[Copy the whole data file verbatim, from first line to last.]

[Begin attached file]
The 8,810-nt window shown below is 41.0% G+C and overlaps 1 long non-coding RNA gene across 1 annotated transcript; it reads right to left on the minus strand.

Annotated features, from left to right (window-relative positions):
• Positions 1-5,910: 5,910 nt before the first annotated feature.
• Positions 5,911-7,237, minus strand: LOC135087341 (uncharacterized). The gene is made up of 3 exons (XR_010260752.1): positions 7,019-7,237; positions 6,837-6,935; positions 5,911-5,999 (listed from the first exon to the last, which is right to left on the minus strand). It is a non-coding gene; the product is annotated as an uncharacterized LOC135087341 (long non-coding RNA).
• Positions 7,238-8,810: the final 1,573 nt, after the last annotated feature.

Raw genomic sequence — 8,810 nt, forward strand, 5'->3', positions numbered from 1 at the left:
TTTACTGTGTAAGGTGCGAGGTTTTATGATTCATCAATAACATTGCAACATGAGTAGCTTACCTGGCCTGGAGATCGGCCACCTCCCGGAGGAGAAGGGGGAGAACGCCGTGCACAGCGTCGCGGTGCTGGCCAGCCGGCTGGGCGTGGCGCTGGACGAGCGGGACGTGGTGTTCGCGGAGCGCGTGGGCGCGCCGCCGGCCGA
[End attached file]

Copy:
The 8,810-nt window shown below is 41.0% G+C and overlaps 1 long non-coding RNA gene across 1 annotated transcript; it reads right to left on the minus strand.

Annotated features, from left to right (window-relative positions):
• Positions 1-5,910: 5,910 nt before the first annotated feature.
• Positions 5,911-7,237, minus strand: LOC135087341 (uncharacterized). The gene is made up of 3 exons (XR_010260752.1): positions 7,019-7,237; positions 6,837-6,935; positions 5,911-5,999 (listed from the first exon to the last, which is right to left on the minus strand). It is a non-coding gene; the product is annotated as an uncharacterized LOC135087341 (long non-coding RNA).
• Positions 7,238-8,810: the final 1,573 nt, after the last annotated feature.

Raw genomic sequence — 8,810 nt, forward strand, 5'->3', positions numbered from 1 at the left:
TTTACTGTGTAAGGTGCGAGGTTTTATGATTCATCAATAACATTGCAACATGAGTAGCTTACCTGGCCTGGAGATCGGCCACCTCCCGGAGGAGAAGGGGGAGAACGCCGTGCACAGCGTCGCGGTGCTGGCCAGCCGGCTGGGCGTGGCGCTGGACGAGCGGGACGTGGTGTTCGCGGAGCGCGTGGGCGCGCCGCCGGCCGA